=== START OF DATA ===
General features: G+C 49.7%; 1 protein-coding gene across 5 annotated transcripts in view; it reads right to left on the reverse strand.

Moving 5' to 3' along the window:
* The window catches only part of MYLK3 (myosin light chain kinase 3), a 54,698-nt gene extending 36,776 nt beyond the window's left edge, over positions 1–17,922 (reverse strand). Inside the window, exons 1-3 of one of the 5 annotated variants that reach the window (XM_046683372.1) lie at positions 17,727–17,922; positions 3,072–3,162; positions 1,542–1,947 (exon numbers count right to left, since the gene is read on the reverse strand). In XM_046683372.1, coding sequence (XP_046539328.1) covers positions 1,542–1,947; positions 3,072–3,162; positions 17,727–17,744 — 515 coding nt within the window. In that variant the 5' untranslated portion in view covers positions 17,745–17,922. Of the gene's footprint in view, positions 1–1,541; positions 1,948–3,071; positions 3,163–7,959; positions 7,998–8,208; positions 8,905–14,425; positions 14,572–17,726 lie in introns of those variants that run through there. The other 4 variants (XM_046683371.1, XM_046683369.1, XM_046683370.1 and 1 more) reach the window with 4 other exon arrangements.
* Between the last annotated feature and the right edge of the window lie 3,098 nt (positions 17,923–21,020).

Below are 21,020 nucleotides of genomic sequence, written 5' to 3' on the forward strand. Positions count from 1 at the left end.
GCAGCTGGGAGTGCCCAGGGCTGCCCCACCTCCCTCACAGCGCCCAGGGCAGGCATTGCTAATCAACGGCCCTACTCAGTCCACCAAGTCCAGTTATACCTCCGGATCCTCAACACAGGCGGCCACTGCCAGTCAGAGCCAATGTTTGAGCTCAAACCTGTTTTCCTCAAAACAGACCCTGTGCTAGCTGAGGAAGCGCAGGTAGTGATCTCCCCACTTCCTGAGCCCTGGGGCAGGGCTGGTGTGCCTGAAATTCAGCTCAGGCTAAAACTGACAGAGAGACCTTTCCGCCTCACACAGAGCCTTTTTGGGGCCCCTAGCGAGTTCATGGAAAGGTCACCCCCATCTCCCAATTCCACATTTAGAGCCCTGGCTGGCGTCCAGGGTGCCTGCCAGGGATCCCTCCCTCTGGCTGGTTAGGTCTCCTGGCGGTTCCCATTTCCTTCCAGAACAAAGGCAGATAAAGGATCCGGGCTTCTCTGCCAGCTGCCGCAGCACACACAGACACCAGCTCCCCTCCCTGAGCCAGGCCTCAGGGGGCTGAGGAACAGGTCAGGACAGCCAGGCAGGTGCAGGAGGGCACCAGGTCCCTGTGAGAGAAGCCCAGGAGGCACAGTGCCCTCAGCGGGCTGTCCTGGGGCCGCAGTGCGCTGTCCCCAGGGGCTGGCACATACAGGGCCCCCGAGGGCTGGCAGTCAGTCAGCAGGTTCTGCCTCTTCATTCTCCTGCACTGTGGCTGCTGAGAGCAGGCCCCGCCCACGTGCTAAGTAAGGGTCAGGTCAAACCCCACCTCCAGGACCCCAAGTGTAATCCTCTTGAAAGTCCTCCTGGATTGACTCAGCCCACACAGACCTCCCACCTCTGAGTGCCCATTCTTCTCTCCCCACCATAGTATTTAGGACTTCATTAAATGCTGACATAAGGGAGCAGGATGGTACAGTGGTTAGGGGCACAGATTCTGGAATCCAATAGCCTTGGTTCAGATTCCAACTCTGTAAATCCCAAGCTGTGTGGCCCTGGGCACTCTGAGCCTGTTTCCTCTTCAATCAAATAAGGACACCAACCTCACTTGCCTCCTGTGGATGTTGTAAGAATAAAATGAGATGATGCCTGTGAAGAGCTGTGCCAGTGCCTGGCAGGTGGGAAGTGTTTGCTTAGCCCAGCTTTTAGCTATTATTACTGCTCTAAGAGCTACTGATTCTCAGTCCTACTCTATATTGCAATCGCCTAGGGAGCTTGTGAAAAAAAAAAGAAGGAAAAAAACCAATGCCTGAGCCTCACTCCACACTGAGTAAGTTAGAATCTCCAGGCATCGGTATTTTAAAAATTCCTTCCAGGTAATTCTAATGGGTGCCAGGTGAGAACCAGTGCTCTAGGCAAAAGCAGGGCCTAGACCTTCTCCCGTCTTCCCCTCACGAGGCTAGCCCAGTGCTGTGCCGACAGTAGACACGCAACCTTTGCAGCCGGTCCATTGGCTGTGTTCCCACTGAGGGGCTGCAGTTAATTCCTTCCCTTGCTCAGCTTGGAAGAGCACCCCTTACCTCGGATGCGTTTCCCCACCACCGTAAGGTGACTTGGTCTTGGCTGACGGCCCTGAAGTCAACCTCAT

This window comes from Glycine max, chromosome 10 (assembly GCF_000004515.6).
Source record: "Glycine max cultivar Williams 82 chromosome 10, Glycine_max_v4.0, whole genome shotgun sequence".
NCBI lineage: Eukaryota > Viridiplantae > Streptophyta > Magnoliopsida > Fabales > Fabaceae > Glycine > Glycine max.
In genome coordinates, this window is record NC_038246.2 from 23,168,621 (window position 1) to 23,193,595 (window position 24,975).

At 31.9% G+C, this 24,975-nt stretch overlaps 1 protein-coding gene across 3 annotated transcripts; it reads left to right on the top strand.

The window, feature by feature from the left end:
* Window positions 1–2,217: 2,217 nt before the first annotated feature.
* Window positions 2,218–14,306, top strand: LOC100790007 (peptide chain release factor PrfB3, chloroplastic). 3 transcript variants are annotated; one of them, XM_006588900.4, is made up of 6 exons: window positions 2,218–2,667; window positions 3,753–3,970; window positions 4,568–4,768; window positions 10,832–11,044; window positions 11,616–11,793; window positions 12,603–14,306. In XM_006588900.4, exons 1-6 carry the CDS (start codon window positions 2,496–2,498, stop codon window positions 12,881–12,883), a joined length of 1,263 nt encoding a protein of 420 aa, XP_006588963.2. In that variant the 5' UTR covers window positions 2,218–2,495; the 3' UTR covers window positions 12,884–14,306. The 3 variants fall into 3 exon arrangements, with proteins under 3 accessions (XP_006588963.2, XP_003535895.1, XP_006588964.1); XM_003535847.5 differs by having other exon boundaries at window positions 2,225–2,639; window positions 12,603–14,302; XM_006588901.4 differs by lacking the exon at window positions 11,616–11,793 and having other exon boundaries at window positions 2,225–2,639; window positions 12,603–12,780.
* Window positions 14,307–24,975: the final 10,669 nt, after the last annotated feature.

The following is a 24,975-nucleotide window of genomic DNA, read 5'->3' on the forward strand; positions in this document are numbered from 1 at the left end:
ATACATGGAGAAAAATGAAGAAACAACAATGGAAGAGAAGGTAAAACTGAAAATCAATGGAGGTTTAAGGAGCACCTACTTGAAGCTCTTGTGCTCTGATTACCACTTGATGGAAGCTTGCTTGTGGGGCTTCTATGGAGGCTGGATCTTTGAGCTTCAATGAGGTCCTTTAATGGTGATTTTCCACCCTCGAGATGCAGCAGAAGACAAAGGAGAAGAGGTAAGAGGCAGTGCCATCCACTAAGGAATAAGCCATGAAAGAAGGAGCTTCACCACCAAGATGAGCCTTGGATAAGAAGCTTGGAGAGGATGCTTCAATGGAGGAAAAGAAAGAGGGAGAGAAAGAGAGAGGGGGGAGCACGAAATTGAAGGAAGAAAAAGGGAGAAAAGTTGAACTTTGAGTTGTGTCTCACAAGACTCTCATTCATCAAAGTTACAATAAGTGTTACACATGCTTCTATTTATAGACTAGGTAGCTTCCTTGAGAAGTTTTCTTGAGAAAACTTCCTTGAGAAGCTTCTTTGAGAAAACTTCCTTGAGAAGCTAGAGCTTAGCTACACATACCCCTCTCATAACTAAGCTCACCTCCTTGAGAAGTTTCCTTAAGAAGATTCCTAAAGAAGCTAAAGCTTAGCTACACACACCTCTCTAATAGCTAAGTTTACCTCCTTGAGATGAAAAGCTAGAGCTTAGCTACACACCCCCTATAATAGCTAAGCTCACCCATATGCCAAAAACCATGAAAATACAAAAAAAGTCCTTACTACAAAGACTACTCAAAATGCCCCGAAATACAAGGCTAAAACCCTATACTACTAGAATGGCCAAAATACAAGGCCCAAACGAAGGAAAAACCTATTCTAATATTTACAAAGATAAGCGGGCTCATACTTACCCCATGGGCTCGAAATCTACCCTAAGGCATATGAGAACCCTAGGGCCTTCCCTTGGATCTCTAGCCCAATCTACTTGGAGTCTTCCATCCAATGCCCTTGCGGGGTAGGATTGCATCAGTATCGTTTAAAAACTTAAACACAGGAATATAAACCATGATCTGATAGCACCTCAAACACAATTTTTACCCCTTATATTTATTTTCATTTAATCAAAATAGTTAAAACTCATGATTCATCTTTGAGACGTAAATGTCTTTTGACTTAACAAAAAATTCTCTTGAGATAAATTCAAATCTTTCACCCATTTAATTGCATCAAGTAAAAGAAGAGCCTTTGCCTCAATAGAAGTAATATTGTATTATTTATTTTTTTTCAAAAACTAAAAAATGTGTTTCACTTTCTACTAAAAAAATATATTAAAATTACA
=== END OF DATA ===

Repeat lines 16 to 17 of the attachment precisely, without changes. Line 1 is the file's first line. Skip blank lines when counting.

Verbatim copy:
The following is a 24,975-nucleotide window of genomic DNA, read 5'->3' on the forward strand; positions in this document are numbered from 1 at the left end:
ATACATGGAGAAAAATGAAGAAACAACAATGGAAGAGAAGGTAAAACTGAAAATCAATGGAGGTTTAAGGAGCACCTACTTGAAGCTCTTGTGCTCTGATTACCACTTGATGGAAGCTTGCTTGTGGGGCTTCTATGGAGGCTGGATCTTTGAGCTTCAATGAGGTCCTTTAATGGTGATTTTCCACCCTCGAGATGCAGCAGAAGACAAAGGAGAAGAGGTAAGAGGCAGTGCCATCCACTAAGGAATAAGCCATGAAAGAAGGAGCTTCACCACCAAGATGAGCCTTGGATAAGAAGCTTGGAGAGGATGCTTCAATGGAGGAAAAGAAAGAGGGAGAGAAAGAGAGAGGGGGGAGCACGAAATTGAAGGAAGAAAAAGGGAGAAAAGTTGAACTTTGAGTTGTGTCTCACAAGACTCTCATTCATCAAAGTTACAATAAGTGTTACACATGCTTCTATTTATAGACTAGGTAGCTTCCTTGAGAAGTTTTCTTGAGAAAACTTCCTTGAGAAGCTTCTTTGAGAAAACTTCCTTGAGAAGCTAGAGCTTAGCTACACATACCCCTCTCATAACTAAGCTCACCTCCTTGAGAAGTTTCCTTAAGAAGATTCCTAAAGAAGCTAAAGCTTAGCTACACACACCTCTCTAATAGCTAAGTTTACCTCCTTGAGATGAAAAGCTAGAGCTTAGCTACACACCCCCTATAATAGCTAAGCTCACCCATATGCCAAAAACCATGAAAATACAAAAAAAGTCCTTACTACAAAGACTACTCAAAATGCCCCGAAATACAAGGCTAAAACCCTATACTACTAGAATGGCCAAAATACAAGGCCCAAACGAAGGAAAAACCTATTCTAATATTTACAAAGATAAGCGGGCTCATACTTACCCCATGGGCTCGAAATCTACCCTAAGGCATATGAGAACCCTAGGGCCTTCCCTTGGATCTCTAGCCCAATCTACTTGGAGTCTTCCATCCAATGCCCTTGCGGGGTAGGATTGCATCAGTATCGTTTAAAAACTTAAACACAGGAATATAAACCATGATCTGATAGCACCTCAAACACAATTTTTACCCCTTATATTTATTTTCATTTAATCAAAATAGTTAAAACTCATGATTCATCTTTGAGACGTAAATGTCTTTTGACTTAACAAAAAATTCTCTTGAGATAAATTCAAATCTTTCACCCATTTAATTGCATCAAGTAAAAGAAGAGCCTTTGCCTCAATAGAAGTAATATTGTATTATTTATTTTTTTTCAAAAACTAAAAAATGTGTTTCACTTTCTACTAAAAAAATATATTAAAATTACA